Normal saline acts immediately, with variable effects lasting for as long as the fluids are continued. Many hypercalcemic patients are dehydrated, and volume expansion with isotonic fluids restores renal perfusion to increase the excretion of calcium.38 The rate of hydration is dependent on the severity of hypercalcemia as well as other patient comorbidities. Usually, a 1-liter to 2-liter bolus can be administered safely, followed by maintenance infusion at a rate of 100 mL/hour to 150 mL/hour, titrated to maintain a urine output of 100 mL/hour.35
Calcitonin (given at a dose of 4 IU/kg) acts within four to six hours, and the effect lasts approximately two days. Calcitonin is a peptide hormone secreted by the parafollicular C cells of the thyroid gland. It acts by inhibiting bone resorption by osteoclasts and renal calcium reabsorption.
Bisphosphonates take effect in two to three days and their effect lasts for two to four weeks. Bisphosphonates are pyrophosphate analogs that bind to hydroxyapatite in mineralized bone to induce apoptosis of osteoclasts, thus blocking bone resorption.39 Conversely, they prevent apoptosis of osteoblasts, thus reducing bone turnover and the release of calcium. Commonly used bisphosphonates include zoledronic acid (4 mg intravenous given over 15-30 minutes) or pamidronate (60 mg to 90 mg intravenous over two hours) in patients without kidney dysfunction.
Targeted treatment of the underlying malignancy is the ultimate therapy for malignant hypercalcemia.
Disposition. Patients presenting with moderate to severe hypercalcemia require hospitalization to initiate therapeutic interventions and observation to ensure there is no further progression. Urinary output should be monitored carefully to ensure adequate calcium excretion, and consultation with nephrology and oncology specialists is recommended.
Acute hyperviscosity syndrome is characterized by elevated blood viscosity due to deformities in the shape of red blood cells or an increase in serum proteins or cellular components, leading to decreased tissue perfusion.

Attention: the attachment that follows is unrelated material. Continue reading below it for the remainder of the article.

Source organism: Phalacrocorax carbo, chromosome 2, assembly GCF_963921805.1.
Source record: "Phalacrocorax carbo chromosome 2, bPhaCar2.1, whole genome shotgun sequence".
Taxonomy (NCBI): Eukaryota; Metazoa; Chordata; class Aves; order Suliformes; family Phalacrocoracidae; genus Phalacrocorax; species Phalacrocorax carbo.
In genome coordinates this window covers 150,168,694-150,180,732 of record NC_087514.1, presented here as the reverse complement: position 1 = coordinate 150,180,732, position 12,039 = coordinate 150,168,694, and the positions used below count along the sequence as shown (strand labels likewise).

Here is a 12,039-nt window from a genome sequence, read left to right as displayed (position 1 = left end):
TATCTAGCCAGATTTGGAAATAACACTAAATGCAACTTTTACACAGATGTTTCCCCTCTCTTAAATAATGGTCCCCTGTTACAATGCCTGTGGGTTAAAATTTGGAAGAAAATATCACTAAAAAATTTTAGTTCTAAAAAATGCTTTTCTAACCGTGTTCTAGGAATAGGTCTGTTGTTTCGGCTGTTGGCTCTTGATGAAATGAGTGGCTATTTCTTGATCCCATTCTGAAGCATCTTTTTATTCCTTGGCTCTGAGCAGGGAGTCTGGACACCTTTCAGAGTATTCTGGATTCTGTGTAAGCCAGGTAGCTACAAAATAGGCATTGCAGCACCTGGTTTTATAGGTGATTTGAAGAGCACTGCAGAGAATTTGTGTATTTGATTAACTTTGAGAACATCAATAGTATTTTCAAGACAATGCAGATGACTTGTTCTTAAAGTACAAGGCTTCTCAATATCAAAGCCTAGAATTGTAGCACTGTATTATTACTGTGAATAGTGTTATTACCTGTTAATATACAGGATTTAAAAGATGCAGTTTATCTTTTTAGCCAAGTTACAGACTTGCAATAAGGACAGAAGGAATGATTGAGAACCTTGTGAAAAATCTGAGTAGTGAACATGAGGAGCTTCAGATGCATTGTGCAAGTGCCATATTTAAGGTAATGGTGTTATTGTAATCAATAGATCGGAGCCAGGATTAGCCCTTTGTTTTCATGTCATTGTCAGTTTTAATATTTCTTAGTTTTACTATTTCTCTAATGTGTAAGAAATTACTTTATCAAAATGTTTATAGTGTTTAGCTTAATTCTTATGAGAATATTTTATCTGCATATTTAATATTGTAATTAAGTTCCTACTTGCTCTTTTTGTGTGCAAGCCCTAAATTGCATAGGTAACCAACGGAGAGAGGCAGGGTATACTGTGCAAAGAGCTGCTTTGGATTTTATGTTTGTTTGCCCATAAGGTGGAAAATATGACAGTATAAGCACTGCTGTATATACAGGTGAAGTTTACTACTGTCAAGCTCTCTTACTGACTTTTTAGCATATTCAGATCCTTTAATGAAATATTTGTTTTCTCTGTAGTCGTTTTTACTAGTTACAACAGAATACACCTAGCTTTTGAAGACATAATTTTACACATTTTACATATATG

Etiology. Hyperviscosity can be caused by a pathologic elevation in any component of blood, including cellular components such as erythrocytes, leukocytes, and platelets, or acellular components such as proteins. Conditions responsible for hyperviscosity syndrome related to cellular components include polycythemia vera, leukemia, and thrombocytosis. Acellular causes of hyperviscosity syndrome can be monoclonal, such as in cases of Waldenstrom macroglobulinemia and cryoglobulinemia, or polyclonal, as is seen in SjÖgren’s syndrome and uncontrolled human immunodeficiency virus (HIV) infections. Deformities in cell shape caused by sickle cell disease or hereditary spherocytosis also can lead to hyperviscosity syndrome.
Pathophysiology. Viscosity is a measurement of a fluid’s resistance to flow based on shear stress. Colloquially, this can be thought of as the thickness of the fluid. Hyperviscosity syndrome is a pathological condition in which blood is thicker than normal, resulting in decreased blood flow. The decrease in blood flow reduces microvascular circulation with hypoperfusion of tissues.40
Clinical Features. Patients may present with a classic triad of mucosal bleeding (nose, mouth, gastrointestinal), visual changes (diplopia, retinal hemorrhages), and neurologic disturbances (confusion, somnolence).41 Dyspnea secondary to heart failure or pulmonary hypertension can be a presenting symptom.
Bleeding is seen most commonly and typically is due to impaired platelet function. Fundoscopic examination may reveal “sausage link” or “boxcar” engorgement of retinal veins, papilledema, flame-shaped hemorrhages, and exudates. Ocular examination is a key component of the physical exam because positive findings can enable early diagnosis and treatment.42 The severity of symptoms is related to the serum viscosity, with more severe symptoms as viscosity increases.
Diagnostic Studies. Complete blood count with peripheral blood smear, serum chemistries, coagulation profile, urinalysis, and immunoglobulin levels should be completed. Rouleaux formation on peripheral blood smear is highly suggestive of serum stasis. Urinalysis with elevated albumin-protein gap and proteinuria is consistent with underlying gammopathy.
Cellular hyperviscosity is identified by increased numbers of one of the cellular components of whole blood. Typical values for cellular hyperviscosity are a red blood cell (RBC) count > 7 million/µL in men or > 6.4 million/µL in women, white blood cell (WBC) count > 100,000/µL to 200,000/µL, or platelet count > 1 million/µL.
Acellular hyperviscosity can be assessed by measuring serum viscosity in relation to water. Serum viscosity relative to water normally is 1.4 to 1.8, and symptoms of hyperviscosity typically arise when serum viscosity exceeds 4 to 5.
Management. The mainstay of treatment includes supportive care, fluid administration, plasma exchange or plasmapheresis (or leukapheresis), and chemotherapy. Patients generally are dehydrated; thus, fluid administration is advised and empiric administration of 1 L to 2 L of normal saline is common practice in cases of suspected hyperviscosity syndrome.